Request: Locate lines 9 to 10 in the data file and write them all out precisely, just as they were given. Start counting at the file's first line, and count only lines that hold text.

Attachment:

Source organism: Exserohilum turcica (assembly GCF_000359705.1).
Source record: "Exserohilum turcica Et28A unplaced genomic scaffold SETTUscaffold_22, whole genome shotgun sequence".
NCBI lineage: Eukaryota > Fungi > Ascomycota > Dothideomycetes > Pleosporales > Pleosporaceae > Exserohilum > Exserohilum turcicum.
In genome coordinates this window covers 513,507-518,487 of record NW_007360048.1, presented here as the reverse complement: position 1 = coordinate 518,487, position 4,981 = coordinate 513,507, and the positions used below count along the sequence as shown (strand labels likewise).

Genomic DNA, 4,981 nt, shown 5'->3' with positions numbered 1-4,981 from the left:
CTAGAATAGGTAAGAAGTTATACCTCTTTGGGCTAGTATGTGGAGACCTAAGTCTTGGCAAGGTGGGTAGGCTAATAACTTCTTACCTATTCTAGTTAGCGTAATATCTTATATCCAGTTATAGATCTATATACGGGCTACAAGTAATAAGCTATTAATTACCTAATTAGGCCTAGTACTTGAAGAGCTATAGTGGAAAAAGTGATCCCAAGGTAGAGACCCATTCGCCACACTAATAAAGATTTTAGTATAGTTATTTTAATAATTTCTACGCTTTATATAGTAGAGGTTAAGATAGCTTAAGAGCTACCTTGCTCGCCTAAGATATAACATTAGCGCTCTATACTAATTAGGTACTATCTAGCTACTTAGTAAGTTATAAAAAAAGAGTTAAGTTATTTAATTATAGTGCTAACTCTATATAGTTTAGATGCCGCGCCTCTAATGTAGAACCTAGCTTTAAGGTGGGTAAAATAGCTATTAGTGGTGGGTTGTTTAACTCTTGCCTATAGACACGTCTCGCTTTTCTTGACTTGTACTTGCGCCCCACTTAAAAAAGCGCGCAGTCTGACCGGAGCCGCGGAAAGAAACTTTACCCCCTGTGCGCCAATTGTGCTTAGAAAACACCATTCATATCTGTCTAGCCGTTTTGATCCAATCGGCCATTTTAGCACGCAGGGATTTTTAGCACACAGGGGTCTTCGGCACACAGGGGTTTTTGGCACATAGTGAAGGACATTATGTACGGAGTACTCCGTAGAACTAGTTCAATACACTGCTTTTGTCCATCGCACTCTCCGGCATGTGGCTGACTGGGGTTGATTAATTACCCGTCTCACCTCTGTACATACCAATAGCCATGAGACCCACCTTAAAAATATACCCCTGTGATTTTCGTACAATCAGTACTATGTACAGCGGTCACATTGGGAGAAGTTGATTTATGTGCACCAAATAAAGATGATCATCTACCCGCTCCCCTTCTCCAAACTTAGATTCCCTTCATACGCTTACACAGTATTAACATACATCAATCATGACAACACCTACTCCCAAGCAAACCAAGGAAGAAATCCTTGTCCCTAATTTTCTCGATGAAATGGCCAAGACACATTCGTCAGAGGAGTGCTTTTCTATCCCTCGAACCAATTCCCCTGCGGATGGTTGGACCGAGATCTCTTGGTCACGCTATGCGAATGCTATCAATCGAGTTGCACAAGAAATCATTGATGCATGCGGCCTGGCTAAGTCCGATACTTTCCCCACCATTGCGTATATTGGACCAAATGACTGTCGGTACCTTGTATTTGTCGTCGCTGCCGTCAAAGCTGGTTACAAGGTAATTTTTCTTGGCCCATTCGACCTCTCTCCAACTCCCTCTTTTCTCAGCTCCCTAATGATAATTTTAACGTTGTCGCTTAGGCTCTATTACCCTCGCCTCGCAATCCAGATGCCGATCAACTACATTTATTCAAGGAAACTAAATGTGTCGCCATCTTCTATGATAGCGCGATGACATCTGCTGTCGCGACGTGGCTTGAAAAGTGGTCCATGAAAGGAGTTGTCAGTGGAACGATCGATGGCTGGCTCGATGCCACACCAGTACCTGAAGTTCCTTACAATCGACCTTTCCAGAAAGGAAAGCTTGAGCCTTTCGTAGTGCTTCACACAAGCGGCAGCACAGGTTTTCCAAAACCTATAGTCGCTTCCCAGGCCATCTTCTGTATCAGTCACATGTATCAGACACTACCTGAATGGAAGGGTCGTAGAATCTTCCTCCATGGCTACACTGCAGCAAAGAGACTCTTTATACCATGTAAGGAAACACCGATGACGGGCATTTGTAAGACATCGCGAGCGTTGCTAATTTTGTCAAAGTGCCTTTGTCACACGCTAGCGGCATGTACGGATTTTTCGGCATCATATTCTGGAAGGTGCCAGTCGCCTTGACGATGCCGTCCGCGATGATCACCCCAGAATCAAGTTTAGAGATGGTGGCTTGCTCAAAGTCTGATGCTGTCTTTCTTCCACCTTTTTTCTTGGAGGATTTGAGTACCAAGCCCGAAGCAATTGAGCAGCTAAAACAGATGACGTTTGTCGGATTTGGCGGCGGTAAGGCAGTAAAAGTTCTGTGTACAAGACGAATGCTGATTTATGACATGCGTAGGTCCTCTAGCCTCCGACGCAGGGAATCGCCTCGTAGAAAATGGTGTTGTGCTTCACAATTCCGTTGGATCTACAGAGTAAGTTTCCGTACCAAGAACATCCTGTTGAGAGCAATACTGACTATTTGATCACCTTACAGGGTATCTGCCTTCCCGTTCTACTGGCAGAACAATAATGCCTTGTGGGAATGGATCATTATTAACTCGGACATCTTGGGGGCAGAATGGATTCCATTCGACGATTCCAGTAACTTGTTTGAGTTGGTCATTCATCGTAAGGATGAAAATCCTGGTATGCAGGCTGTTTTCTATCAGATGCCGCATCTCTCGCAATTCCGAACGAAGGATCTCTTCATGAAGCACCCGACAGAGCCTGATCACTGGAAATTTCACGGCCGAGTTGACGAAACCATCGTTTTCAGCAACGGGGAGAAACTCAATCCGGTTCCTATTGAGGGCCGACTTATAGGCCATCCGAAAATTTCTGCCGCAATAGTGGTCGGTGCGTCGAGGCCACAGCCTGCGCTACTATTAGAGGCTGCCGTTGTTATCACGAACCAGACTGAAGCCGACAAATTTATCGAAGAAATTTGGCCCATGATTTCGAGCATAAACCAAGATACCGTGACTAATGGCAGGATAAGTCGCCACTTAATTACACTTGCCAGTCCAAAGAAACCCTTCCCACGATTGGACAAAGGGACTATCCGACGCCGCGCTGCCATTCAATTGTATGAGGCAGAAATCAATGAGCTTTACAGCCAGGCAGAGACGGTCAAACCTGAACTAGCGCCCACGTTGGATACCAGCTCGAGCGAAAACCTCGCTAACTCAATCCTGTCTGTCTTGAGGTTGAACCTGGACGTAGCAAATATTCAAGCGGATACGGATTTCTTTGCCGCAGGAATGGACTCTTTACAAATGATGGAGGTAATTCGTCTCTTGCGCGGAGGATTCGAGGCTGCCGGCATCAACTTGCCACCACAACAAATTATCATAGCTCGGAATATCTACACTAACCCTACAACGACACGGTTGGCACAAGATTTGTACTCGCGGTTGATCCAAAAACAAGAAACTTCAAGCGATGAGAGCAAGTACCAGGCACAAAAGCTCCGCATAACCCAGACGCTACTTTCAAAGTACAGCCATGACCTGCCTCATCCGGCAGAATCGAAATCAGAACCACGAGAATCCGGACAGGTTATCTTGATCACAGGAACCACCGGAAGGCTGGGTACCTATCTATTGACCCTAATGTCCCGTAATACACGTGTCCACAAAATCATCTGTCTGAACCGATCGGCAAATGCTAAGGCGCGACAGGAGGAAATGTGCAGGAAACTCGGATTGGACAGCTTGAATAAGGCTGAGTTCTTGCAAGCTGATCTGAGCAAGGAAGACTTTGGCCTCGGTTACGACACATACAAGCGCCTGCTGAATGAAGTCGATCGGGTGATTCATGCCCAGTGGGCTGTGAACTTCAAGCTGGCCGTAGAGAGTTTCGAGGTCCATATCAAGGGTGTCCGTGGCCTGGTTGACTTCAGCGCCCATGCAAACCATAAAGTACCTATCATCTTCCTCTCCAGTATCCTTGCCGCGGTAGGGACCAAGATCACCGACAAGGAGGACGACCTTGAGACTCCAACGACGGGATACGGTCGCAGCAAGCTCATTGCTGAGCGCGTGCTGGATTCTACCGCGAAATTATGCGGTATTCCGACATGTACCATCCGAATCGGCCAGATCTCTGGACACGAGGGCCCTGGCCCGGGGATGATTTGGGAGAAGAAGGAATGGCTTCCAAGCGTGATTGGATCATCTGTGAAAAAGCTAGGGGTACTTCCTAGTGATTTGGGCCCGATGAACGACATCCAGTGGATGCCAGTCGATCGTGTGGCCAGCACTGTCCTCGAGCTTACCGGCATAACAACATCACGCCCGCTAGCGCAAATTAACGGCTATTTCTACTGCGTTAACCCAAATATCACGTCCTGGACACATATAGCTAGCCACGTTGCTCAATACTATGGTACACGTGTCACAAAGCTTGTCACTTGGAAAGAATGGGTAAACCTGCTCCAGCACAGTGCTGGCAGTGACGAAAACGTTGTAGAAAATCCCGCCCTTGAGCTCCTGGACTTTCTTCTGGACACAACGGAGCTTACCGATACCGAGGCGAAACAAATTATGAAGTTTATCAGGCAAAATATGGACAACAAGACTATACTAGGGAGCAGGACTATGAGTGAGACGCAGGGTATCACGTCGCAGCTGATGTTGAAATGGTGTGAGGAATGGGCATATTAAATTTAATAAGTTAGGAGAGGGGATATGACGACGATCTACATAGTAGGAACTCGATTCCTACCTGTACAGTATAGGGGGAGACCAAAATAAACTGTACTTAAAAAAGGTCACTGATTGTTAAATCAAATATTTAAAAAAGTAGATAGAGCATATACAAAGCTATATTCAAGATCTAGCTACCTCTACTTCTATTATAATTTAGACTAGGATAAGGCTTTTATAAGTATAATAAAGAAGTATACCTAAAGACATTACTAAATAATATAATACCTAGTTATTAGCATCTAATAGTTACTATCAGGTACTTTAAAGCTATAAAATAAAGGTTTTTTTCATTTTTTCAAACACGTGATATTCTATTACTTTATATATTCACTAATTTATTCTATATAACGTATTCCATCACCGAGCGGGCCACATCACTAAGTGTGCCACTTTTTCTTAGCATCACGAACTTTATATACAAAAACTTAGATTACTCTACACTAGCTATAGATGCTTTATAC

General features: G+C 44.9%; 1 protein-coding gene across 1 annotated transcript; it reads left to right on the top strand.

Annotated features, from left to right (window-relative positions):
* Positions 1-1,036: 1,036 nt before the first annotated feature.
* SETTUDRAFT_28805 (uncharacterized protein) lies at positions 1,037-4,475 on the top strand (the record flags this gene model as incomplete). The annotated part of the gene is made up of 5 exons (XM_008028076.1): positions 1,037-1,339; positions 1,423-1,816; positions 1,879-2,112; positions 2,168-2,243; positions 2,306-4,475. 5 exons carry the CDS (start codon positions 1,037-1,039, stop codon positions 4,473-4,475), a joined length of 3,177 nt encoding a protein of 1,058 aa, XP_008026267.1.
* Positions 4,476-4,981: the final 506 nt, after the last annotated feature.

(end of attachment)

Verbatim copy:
* Positions 1-1,036: 1,036 nt before the first annotated feature.
* SETTUDRAFT_28805 (uncharacterized protein) lies at positions 1,037-4,475 on the top strand (the record flags this gene model as incomplete). The annotated part of the gene is made up of 5 exons (XM_008028076.1): positions 1,037-1,339; positions 1,423-1,816; positions 1,879-2,112; positions 2,168-2,243; positions 2,306-4,475. 5 exons carry the CDS (start codon positions 1,037-1,039, stop codon positions 4,473-4,475), a joined length of 3,177 nt encoding a protein of 1,058 aa, XP_008026267.1.